Dear Brothers and Sisters, Good morning!
Celebrated in Italy and in many other countries this Sunday is the feast of the Body and Blood of Christ – the Latin name is often used: Corpus Domini or Corpus Christi. Every Sunday the ecclesial community gathers around the Eucharist, the Sacrament instituted by Jesus in the Last Supper. However, every year we have the joy of celebrating the feast dedicated to this central mystery of the faith, to express in fullness our adoration of Christ, who gives Himself as food and drink of salvation.
Today’s gospel page, written by Saint John, is part of the discourse on the “bread of life” (cf. 6:51-58). Jesus affirms: “I am the bread which came down from Heaven . . . and the bread which I shall give for the life of the world is my flesh” (v. 51). He wishes to say that the Father has sent him to the world as food of eternal life and, therefore, He will sacrifice Himself, His flesh. In fact on the cross Jesus gave His Body and shed His Blood. The crucified Son of Man is the true paschal Lamb, who frees us from the slavery of sin and sustains us on the way to the Promised Land. The Eucharist is the Sacrament of His Flesh given to make the world live; whoever eats this food remains in Jesus and lives for Him. To assimilate Jesus means to be in Him, to become children in the Son.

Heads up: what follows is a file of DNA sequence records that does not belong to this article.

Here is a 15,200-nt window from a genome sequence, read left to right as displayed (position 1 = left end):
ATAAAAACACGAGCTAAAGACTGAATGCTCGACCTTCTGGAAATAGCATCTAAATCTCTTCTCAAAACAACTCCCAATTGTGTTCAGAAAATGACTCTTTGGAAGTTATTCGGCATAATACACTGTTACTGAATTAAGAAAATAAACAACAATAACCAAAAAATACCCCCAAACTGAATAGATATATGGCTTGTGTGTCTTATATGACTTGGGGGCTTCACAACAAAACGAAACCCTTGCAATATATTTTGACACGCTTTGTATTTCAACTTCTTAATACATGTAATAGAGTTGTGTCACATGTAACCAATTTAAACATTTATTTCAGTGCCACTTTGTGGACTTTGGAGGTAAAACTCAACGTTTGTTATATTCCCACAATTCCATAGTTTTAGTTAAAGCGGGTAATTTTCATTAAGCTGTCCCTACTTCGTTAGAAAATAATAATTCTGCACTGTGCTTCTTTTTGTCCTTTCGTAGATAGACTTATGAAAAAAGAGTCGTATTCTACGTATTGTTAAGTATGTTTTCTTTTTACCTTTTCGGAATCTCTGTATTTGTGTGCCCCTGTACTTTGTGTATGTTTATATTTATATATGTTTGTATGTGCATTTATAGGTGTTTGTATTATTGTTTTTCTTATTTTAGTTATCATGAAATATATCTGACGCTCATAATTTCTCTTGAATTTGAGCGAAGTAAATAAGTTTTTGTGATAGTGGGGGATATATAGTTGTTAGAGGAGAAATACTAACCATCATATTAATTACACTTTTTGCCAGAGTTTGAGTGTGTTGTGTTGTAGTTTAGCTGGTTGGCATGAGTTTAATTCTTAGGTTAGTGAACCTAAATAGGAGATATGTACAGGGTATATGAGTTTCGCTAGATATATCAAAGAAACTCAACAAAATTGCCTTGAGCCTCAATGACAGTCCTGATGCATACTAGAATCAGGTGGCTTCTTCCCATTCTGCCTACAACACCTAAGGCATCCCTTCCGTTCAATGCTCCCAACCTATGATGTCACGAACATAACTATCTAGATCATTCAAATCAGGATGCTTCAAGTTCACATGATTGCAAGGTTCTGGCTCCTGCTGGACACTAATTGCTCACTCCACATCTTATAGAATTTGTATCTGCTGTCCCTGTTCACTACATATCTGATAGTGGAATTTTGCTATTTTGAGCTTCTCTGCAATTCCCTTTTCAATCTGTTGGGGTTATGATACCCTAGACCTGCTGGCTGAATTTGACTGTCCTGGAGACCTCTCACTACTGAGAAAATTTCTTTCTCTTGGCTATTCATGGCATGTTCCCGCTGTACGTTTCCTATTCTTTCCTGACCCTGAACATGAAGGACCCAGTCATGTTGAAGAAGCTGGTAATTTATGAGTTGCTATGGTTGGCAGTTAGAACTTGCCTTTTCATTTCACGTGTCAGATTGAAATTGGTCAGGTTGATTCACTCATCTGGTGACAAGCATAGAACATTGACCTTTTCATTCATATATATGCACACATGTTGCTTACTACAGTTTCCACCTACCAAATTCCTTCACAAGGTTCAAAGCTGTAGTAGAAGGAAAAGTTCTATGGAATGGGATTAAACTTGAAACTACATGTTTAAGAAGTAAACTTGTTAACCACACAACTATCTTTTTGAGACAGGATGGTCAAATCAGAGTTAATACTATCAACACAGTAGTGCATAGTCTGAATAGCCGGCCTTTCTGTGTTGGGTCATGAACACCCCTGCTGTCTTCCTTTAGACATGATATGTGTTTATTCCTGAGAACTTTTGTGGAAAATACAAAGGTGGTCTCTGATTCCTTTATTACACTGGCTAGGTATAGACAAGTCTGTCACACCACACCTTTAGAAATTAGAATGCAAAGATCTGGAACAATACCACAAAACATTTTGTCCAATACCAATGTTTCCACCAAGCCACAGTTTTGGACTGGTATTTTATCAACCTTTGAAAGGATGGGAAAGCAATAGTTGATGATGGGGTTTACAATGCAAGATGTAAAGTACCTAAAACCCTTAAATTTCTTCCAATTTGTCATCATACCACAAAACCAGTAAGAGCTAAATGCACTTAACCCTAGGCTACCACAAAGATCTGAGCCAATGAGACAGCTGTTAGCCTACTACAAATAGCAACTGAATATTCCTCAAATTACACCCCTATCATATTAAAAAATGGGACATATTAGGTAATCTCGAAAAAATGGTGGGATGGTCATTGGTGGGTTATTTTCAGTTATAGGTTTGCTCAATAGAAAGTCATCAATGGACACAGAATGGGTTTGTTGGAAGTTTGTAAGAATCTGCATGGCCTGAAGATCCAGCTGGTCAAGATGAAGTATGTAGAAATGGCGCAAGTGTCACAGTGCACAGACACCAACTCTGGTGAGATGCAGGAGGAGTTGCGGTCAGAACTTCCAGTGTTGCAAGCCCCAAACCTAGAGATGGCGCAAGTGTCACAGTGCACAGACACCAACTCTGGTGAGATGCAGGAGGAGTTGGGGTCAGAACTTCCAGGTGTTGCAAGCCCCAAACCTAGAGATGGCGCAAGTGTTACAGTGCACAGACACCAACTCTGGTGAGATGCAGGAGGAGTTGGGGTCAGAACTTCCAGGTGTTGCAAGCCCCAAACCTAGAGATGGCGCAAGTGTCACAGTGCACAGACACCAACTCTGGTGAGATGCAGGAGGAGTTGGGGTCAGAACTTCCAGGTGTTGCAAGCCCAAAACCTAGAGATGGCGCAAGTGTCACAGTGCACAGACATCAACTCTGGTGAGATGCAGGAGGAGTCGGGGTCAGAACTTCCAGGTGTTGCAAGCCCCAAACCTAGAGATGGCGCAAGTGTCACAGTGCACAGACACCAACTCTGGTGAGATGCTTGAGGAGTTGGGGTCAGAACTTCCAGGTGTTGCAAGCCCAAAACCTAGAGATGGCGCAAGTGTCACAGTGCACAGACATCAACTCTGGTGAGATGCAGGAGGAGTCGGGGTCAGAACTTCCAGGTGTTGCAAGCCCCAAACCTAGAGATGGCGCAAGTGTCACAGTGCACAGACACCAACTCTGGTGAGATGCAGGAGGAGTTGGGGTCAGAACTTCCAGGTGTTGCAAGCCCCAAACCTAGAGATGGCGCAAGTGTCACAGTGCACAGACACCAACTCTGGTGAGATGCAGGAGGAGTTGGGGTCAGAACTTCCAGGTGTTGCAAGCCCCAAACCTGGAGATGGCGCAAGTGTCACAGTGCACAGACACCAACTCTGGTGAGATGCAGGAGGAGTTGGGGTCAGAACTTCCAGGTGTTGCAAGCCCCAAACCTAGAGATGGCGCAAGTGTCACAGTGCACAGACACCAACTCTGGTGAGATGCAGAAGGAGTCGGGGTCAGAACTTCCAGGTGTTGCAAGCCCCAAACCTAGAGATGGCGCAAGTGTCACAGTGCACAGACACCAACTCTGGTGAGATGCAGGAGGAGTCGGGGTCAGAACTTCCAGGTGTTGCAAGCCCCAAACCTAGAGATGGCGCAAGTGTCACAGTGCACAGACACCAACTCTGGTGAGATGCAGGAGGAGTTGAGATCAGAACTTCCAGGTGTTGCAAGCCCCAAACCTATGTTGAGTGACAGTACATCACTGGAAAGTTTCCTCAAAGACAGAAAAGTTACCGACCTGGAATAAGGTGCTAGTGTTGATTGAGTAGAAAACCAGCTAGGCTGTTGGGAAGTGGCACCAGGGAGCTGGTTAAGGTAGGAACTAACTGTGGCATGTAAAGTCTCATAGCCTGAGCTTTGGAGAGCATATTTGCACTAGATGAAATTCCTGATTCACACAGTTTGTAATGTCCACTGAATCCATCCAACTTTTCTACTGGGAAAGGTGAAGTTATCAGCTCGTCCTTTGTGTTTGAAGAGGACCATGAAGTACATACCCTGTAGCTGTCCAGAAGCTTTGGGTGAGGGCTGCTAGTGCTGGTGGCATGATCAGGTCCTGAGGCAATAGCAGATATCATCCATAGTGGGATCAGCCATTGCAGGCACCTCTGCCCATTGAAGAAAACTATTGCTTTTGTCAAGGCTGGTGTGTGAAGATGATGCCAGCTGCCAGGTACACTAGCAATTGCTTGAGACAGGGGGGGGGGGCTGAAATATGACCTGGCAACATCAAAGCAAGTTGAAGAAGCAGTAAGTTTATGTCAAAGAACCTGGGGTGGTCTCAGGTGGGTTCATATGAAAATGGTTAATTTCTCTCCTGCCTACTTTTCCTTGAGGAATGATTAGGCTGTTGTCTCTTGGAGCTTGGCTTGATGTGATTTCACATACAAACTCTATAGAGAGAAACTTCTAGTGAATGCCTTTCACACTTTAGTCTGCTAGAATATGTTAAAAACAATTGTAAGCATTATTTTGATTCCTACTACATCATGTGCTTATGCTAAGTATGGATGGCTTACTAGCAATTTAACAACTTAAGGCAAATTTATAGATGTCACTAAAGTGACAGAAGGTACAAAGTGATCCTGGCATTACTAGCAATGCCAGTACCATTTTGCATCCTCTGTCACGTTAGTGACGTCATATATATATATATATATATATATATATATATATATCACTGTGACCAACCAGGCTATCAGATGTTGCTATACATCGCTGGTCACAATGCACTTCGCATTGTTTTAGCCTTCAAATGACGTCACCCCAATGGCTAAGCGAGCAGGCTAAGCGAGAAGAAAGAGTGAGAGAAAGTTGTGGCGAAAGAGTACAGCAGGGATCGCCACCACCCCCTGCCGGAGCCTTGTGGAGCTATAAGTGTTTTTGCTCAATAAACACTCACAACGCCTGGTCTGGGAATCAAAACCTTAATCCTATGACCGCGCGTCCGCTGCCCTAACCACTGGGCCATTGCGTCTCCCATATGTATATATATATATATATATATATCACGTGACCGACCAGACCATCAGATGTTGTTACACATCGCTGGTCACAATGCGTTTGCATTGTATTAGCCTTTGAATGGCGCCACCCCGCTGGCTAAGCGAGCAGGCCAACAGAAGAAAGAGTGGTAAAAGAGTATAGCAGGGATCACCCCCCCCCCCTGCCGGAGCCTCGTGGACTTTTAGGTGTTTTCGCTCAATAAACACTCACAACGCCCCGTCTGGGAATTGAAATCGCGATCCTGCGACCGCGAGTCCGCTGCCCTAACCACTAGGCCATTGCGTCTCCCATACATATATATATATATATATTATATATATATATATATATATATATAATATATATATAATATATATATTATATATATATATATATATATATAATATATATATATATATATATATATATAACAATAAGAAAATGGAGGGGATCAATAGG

As He did with the disciples of Emmaus, in the Eucharist Jesus comes beside us, pilgrims in history, to nourish faith, hope and charity in us; to comfort us in trials; to support us in the commitment for justice and peace. This supportive presence of the Son of God is everywhere: in the cities, in the countryside, in the North and in the South of the world, in countries of Christian tradition and in those of first evangelization. And, in the Eucharist, He offers Himself as spiritual strength to help us put His commandment into practice – to love one another as He has loved us – building hospitable communities open to the needs of all, especially of the most frail, poor and needy persons.
To be nourished by Jesus-Eucharist also means to abandon ourselves with trust to Him and to allow ourselves to be guided by Him. It is about putting Jesus in the place of our “I.” Thus the free love received from Jesus in Eucharistic Communion, through the action of the Holy Spirit nourishes our love for God and for the brothers and sisters we encounter on our path every day. Nourished by Christ’s Body, we become ever more and concretely the Mystical Body of Christ. The Apostle Paul reminds us of this: “The cup of blessing which we bless, is it not a participation in the Blood of Christ? The bread which we break, is it not a participation in the Body of Christ? Because there is one bread, we who are many are one Body, for we all partake of the one bread” (1 Corinthians 10:16-17).
May the Virgin Mary, who was always united to Jesus, Bread of life, help us to rediscover the beauty of the Eucharist, to nourish us with faith to live in communion with God and with our brothers and sisters.